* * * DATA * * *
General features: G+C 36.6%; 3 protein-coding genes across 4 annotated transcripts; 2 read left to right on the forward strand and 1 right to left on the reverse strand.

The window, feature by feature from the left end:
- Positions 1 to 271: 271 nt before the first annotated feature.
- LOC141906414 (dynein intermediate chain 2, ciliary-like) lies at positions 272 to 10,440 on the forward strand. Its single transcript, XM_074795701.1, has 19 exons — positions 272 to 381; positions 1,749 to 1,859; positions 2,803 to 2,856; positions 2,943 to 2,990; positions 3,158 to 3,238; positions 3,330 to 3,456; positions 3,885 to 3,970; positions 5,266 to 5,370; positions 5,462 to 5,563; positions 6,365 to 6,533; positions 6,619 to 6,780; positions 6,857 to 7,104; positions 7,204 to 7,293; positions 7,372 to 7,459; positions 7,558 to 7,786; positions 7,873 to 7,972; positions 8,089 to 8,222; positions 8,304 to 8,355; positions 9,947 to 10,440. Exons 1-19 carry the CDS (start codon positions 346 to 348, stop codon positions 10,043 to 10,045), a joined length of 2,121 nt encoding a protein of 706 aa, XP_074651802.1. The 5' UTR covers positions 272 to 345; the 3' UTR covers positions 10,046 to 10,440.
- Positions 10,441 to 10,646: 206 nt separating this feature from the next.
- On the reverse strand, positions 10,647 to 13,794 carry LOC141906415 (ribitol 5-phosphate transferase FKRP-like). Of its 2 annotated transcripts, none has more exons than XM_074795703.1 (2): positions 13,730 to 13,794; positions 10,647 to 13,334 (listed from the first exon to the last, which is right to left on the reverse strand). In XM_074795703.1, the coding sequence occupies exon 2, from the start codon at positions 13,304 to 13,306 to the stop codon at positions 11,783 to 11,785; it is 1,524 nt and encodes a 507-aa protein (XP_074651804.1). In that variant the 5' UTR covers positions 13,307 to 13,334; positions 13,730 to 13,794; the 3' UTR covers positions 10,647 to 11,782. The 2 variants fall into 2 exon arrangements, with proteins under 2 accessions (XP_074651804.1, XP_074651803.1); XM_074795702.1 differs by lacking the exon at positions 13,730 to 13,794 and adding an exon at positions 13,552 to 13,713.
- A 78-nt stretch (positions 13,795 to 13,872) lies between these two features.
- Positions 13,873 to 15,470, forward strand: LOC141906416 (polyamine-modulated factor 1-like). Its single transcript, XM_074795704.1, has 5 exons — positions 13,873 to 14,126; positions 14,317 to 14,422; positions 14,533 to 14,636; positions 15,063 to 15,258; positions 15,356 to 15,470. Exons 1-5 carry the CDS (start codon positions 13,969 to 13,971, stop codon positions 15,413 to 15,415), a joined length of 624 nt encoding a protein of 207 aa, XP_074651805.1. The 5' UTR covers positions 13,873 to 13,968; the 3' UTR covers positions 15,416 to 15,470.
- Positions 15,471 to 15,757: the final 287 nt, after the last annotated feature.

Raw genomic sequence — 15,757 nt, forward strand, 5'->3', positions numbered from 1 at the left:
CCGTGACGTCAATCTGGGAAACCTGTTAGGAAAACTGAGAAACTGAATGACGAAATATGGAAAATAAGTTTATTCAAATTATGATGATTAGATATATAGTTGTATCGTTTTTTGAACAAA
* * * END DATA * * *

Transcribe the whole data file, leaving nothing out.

General features: G+C 36.6%; 3 protein-coding genes across 4 annotated transcripts; 2 read left to right on the forward strand and 1 right to left on the reverse strand.

The window, feature by feature from the left end:
- Positions 1 to 271: 271 nt before the first annotated feature.
- LOC141906414 (dynein intermediate chain 2, ciliary-like) lies at positions 272 to 10,440 on the forward strand. Its single transcript, XM_074795701.1, has 19 exons — positions 272 to 381; positions 1,749 to 1,859; positions 2,803 to 2,856; positions 2,943 to 2,990; positions 3,158 to 3,238; positions 3,330 to 3,456; positions 3,885 to 3,970; positions 5,266 to 5,370; positions 5,462 to 5,563; positions 6,365 to 6,533; positions 6,619 to 6,780; positions 6,857 to 7,104; positions 7,204 to 7,293; positions 7,372 to 7,459; positions 7,558 to 7,786; positions 7,873 to 7,972; positions 8,089 to 8,222; positions 8,304 to 8,355; positions 9,947 to 10,440. Exons 1-19 carry the CDS (start codon positions 346 to 348, stop codon positions 10,043 to 10,045), a joined length of 2,121 nt encoding a protein of 706 aa, XP_074651802.1. The 5' UTR covers positions 272 to 345; the 3' UTR covers positions 10,046 to 10,440.
- Positions 10,441 to 10,646: 206 nt separating this feature from the next.
- On the reverse strand, positions 10,647 to 13,794 carry LOC141906415 (ribitol 5-phosphate transferase FKRP-like). Of its 2 annotated transcripts, none has more exons than XM_074795703.1 (2): positions 13,730 to 13,794; positions 10,647 to 13,334 (listed from the first exon to the last, which is right to left on the reverse strand). In XM_074795703.1, the coding sequence occupies exon 2, from the start codon at positions 13,304 to 13,306 to the stop codon at positions 11,783 to 11,785; it is 1,524 nt and encodes a 507-aa protein (XP_074651804.1). In that variant the 5' UTR covers positions 13,307 to 13,334; positions 13,730 to 13,794; the 3' UTR covers positions 10,647 to 11,782. The 2 variants fall into 2 exon arrangements, with proteins under 2 accessions (XP_074651804.1, XP_074651803.1); XM_074795702.1 differs by lacking the exon at positions 13,730 to 13,794 and adding an exon at positions 13,552 to 13,713.
- A 78-nt stretch (positions 13,795 to 13,872) lies between these two features.
- Positions 13,873 to 15,470, forward strand: LOC141906416 (polyamine-modulated factor 1-like). Its single transcript, XM_074795704.1, has 5 exons — positions 13,873 to 14,126; positions 14,317 to 14,422; positions 14,533 to 14,636; positions 15,063 to 15,258; positions 15,356 to 15,470. Exons 1-5 carry the CDS (start codon positions 13,969 to 13,971, stop codon positions 15,413 to 15,415), a joined length of 624 nt encoding a protein of 207 aa, XP_074651805.1. The 5' UTR covers positions 13,873 to 13,968; the 3' UTR covers positions 15,416 to 15,470.
- Positions 15,471 to 15,757: the final 287 nt, after the last annotated feature.

Raw genomic sequence — 15,757 nt, forward strand, 5'->3', positions numbered from 1 at the left:
CCGTGACGTCAATCTGGGAAACCTGTTAGGAAAACTGAGAAACTGAATGACGAAATATGGAAAATAAGTTTATTCAAATTATGATGATTAGATATATAGTTGTATCGTTTTTTGAACAAA